So the language in Neil Gershenfeld’s Fab bothered me a little bit. Particularly this section on page 6:

“The overwhelming interest was from students with relatively little technical expertise was only the first surprise. The next was the reason why they wanted to take the class. Virtually no one was doing this for research. Instead, they were motivated by the desire to make things they’d always wanted, but that didn’t exist … their inspiration wasn’t professional; it was personal … Starting out with skills more stuited to arts and crafts than advanced engineering, they routinely and single-handedly managed to design and building complete functioning systems.”

And again on page seven: “The learning process was driven by the demand for, rather than the supply of, knowledge. Once students mastered a new capability … they had a near-evangelical interest in showing others how to use it. As students needed new skills for they projects they would learn them from their peers and then in turn pass them on.”

Well, ain’t that all so very, very surprising, Mr. Gershenfeld.

Let’s break it down a bit: This is MIT. The fab lab was considered to be in advanced engineering, something students would use in research. While, the admitted student gender ratio is 1:1, 35 percent of engineering majors are women. Gershenfeld mentions “arts and crafts,” typically distaff. Inspiration was personal, not professional. There was much peer teaching, an arguably feminin(e/ized) process.

Hm. I’m sure surprised.

Gershenfeld’s examples, in this excerpt, are largely female: the students who built the portable screaming device and the alarm clock; the Boston child who made the circuit board; the Indian women who made the blocks for their embroidery. The analogy of the fab labs to microcredit, typically extended to women.

As Gershenfeld himself observed, “Girls (and boys) increasingly can do and make anything. Their futures are literally in their own hands.” (27)

The interesting part, for me, is how that connects this statement on page 8: “Such a future really represents a return to our industrial roots, before art was separated from artisans, when production was done for individuals rather than masses.”

As any midwife can tell you, professionalization is enacted patriarchy. Look at chefs. Look at clothing designers.

Perhaps computers have finally reached the bricolage part of the process beyond coding. It has finally become more interesting what one can do with them than the ways one can make them do what one wants. Certainly, the idea of repurposing established technologies to create anew was evident in the fab lab. That it was done by non-typical types of students (architects? oh my!) was, perhaps, subversive.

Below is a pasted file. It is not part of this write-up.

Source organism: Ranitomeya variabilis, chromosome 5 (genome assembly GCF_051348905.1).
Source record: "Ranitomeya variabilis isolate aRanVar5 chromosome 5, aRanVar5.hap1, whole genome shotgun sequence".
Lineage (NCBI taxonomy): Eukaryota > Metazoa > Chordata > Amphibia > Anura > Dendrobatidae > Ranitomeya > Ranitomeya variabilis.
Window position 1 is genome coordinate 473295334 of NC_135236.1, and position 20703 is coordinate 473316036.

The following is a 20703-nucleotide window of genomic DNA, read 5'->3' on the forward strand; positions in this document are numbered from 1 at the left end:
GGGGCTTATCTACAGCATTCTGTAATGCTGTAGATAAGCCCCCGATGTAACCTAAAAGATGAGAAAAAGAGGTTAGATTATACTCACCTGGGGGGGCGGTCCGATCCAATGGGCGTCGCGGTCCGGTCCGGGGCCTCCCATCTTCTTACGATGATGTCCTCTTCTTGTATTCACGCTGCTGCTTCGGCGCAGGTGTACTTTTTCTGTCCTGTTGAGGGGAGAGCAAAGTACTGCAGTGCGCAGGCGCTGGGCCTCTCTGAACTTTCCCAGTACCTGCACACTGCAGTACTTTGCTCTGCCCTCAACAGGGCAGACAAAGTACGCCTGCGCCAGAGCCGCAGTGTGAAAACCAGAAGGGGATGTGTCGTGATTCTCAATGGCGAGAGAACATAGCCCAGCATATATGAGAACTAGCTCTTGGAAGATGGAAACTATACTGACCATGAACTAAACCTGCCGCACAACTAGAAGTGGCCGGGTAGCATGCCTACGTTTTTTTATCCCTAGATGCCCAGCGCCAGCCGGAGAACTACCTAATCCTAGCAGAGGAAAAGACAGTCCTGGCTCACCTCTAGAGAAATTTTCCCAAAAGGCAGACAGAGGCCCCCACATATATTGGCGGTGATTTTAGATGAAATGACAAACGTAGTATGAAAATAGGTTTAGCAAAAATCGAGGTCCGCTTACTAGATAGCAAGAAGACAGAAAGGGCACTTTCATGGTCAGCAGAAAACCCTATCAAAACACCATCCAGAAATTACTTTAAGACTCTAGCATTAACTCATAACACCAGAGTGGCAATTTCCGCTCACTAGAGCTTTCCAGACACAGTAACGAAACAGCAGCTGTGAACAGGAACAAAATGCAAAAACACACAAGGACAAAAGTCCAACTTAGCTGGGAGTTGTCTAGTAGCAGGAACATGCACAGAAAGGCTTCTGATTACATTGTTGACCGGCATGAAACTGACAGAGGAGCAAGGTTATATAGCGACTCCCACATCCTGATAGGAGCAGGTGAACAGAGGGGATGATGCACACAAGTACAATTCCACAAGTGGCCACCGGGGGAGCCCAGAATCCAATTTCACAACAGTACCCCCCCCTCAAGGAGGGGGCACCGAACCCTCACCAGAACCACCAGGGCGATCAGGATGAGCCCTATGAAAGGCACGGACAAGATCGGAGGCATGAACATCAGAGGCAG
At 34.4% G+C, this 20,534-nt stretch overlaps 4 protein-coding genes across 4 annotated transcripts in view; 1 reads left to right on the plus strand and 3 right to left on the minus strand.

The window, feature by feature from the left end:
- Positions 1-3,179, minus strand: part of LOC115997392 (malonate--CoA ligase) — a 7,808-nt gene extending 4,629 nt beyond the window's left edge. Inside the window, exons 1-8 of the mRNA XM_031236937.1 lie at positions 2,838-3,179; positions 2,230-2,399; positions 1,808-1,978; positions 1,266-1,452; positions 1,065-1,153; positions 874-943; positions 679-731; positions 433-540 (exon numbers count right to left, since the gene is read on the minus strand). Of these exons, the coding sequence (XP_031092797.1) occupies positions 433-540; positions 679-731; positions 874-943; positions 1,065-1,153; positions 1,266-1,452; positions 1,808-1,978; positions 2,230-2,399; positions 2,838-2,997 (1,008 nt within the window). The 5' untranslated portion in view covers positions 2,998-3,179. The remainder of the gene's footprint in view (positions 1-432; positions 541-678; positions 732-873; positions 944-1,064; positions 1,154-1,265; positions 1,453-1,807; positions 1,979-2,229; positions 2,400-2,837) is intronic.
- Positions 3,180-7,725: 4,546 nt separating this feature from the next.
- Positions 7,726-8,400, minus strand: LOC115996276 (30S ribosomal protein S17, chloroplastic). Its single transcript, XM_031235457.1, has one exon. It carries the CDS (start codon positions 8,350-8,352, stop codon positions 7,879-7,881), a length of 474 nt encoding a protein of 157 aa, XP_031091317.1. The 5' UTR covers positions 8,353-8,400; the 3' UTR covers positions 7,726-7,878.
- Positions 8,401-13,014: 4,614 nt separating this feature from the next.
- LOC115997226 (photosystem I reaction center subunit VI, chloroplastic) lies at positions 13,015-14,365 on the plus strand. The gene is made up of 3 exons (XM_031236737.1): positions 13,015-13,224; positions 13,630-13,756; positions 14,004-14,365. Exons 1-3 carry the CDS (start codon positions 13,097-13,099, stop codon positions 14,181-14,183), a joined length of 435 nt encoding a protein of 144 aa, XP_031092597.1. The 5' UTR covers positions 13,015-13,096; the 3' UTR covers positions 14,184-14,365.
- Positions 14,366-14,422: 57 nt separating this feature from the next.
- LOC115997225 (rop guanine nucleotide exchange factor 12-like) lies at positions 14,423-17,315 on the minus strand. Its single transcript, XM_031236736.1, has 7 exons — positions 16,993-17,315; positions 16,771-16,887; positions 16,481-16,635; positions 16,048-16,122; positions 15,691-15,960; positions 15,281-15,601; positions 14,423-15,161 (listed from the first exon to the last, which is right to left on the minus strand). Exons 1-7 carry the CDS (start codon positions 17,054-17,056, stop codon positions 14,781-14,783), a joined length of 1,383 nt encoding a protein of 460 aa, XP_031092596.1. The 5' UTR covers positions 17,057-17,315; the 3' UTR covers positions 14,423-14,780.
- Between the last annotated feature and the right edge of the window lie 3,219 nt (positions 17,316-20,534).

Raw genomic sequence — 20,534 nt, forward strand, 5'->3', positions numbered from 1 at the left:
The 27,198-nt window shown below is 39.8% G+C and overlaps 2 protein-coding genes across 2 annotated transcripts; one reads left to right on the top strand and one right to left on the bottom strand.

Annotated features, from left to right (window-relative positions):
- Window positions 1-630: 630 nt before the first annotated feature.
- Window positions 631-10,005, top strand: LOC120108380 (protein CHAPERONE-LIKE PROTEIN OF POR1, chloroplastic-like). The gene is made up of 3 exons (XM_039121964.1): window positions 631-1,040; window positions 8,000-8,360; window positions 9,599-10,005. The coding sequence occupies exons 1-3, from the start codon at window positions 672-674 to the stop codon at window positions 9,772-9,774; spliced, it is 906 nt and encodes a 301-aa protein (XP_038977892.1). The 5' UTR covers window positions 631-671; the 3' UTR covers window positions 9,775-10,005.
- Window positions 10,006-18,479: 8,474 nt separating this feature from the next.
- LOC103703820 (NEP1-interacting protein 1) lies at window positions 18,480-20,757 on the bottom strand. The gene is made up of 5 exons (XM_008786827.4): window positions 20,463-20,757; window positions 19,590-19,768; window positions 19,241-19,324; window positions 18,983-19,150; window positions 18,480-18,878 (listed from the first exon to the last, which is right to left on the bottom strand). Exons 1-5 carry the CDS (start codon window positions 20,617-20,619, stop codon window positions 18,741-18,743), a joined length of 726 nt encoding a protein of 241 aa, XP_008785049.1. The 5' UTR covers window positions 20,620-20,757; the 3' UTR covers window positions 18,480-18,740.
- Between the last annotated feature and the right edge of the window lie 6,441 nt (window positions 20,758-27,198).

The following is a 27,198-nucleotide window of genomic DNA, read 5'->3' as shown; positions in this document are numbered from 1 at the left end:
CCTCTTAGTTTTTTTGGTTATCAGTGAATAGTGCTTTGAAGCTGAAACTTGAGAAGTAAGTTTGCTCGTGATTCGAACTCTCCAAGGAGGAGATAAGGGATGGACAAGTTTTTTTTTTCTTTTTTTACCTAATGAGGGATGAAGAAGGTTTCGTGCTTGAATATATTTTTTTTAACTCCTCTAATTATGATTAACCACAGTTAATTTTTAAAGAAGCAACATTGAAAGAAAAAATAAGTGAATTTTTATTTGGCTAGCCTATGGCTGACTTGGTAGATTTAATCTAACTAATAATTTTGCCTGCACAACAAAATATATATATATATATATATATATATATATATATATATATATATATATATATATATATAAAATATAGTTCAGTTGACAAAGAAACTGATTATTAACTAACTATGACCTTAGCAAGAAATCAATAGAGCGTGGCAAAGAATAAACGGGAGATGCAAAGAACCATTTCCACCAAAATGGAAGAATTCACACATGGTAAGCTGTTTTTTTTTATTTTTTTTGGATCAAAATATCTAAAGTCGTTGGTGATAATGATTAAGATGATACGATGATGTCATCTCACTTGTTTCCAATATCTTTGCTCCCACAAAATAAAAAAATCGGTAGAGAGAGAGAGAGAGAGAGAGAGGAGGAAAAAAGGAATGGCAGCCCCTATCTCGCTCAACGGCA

As Renate Mohrmann says in “Occupation: Woman Artist” in Feminist Aesthetics (Beacon Press: 1986. ed. Gisela Ecker.) the Commedia Dell’Arte invited women in through its need to portray lived reality, officiating women’s entree into the (male-defined) artistic profession. (153)

But as Mohrmann goes on to state, “The prevailing definition of art is inadequate as it is the product of a consensus of patriarchal definitions of art … an artist should also be defined as someone who decorates a house, a flat or a room, who lays the breakfast table pleasingly or who transforms a garden into a symphony of color.” (151)

Perhaps this is also because those sorts of (ahem) non-typical students have a different relationship to objects. (To give Gershenfeld credit, he lays his initial biases out for us to easily pick apart.) If, as Sherry Turkle (isn’t she an MIT professor?) talks about the object as companion and emotional bridge, we could think about objects, even ones we own and have not fabricated ourselves, as a relational interface with the world. Perhaps that’s why she also talks about “how the mental space between computer keyboard and screen creates a sense of erotic possibility” (8) in her introduction to Evocative Objects: Things We Think With” (MIT Press, 2007.)

Erotic, perhaps, in the sense of a (pro)creative act?

(Look at all those parentheses! And a slash up there! I’m so 90s! But this comment is meta! I’m so 00s!)

If, as Gershenfeld states, the world is a computer (4), we’re essentially the microprocessor and machine that fabricates our own mice.

Turkle also states, “We find it familiar to consider objects as useful or aesthetic, as necessities or vain indulgences. We are on less familiar ground when we consider objects as companions to our emotional lives or as provocations to thought. The notion of evocative objects brings together these two less familiar ideas, underscoring the inseparability of the thought and feeling in our relationship to things. We think with the objects we love; we love the objects we think with.” (8)

Arguably, we explore our own identities through objects as well (personal branding) and increasingly use them as a lens, in a metaphoric sense and in a physical one (augmented reality) to explore the world itself and redefine our relationships with it.

Creating objects, then, is also creation of identity, a technologically superior and aided identity that is fulfilling in its creative potential and ultimately personally created.

And that brings us back to cyborgs.

[Unless we tip it all on its head: I’m not my own fabricator, either as a vessel for the species or the tools to sustain it. The world is not a computer. As it supports life and offers it the materiel to survive, it is inherently female. Typical then, for patriarchal science to view it as a male-invented computer. Life defies logic, and the universe defies order. Chaos, entropy: how like a woman.

Hah!]

*Virginia Woolfe, A Room of One’s Own

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